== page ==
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How Canadians are coping: A coast-to-coast economic report from Canadian Business Magazine

From Halifax to Oshawa and Saskatoon to Prince George, pockets of hope
    persist amid recession gloomTORONTO, March 26 /CNW/ - The Canadian economy is poised to contract by
1.2% this year. Or is it 1.4%? Or maybe it's 3%. Such varied and constantly
shifting forecasts are useful only up to a point: the recession is affecting
Canadians in ways that statistics cannot show. What's really going on out
    Canadian Business sent staff writer Joe Castaldo to visit seven cities in
seven days, from one end of the country to the other, to find out how
businesses and workers are dealing with the worst downturn in decades. What
emerges is a series of snapshots of the concerns and struggles of Canadians.
Some are fearful, others cautiously optimistic. And not all say they are
hurting. But even those happy few say the recession is very much on their
minds-and they worry whatever relative prosperity they may be enjoying could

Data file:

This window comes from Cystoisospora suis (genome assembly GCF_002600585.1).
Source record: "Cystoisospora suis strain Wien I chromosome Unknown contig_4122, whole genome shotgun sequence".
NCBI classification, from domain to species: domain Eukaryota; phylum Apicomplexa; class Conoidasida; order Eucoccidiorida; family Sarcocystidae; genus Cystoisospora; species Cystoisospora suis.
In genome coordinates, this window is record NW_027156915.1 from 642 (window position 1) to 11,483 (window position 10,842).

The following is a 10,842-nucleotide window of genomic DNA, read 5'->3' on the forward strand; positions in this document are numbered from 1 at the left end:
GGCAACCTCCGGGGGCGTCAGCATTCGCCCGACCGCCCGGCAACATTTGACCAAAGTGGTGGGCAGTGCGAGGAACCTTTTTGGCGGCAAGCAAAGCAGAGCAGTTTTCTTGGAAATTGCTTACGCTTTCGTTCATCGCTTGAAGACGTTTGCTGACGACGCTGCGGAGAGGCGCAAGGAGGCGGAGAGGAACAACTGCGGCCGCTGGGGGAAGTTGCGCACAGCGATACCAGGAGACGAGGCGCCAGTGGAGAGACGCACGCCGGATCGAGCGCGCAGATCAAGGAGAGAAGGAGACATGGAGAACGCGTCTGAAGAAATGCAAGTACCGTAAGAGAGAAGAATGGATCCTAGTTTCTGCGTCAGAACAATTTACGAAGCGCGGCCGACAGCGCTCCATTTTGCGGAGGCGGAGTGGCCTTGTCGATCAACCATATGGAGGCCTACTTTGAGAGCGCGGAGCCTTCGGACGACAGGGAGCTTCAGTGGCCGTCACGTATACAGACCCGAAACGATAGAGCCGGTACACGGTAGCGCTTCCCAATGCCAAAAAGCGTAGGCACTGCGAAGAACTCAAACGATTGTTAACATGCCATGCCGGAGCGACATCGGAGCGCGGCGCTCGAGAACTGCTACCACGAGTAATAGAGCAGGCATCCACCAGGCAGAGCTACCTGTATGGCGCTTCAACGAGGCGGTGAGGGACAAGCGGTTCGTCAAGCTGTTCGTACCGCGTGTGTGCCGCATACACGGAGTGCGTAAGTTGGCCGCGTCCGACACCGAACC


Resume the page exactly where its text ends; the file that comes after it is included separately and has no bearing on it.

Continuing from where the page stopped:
be short-lived.So what mood did we find in our communities?

    -   Stephenville, Nfld.: Where local business failed, the oilsands have
        provided. But for how long?

    -   Halifax: In oil and hedge funds we trust-FOR NOW.

    -   Oshawa, Ont.: The new reality includes plant closings, unemployment.

    -   Portage la Prairie, Man.: There is some security in the bounty of the

    -   Saskatoon: In a province with a relatively robust economy, many are
        betting the good times will last.

    -   Yellowknife: Financing for exploration has dried up, and the diamond
        industry is just trying to hang on.

    -   Prince George, B.C.: Where the downturn hits hard, there are pleas to
        "give these people a break."PLUS: A special report on Fort McMurray, which is playing catch-up until
the oilpatch revs up again.

    For much more on each of these communities, see this week's issue of
Canadian Business magazine, on newsstands beginning March 26.

    About Canadian Business magazine:

    Founded in 1928, Canadian Business is the longest-serving, best-selling
and most trusted business publication in Canada. Canadian Business stands
alone as the business magazine in Canada with 100% paid circulation. With a
readership of more that one million, the magazine is published every second
Monday, except in January, July and August, when monthly issues are published.
Special annual issues of Canadian Business include the Investor 500, the MBA
Guide, the Rich 100 and the Best and Worst Boards. Visit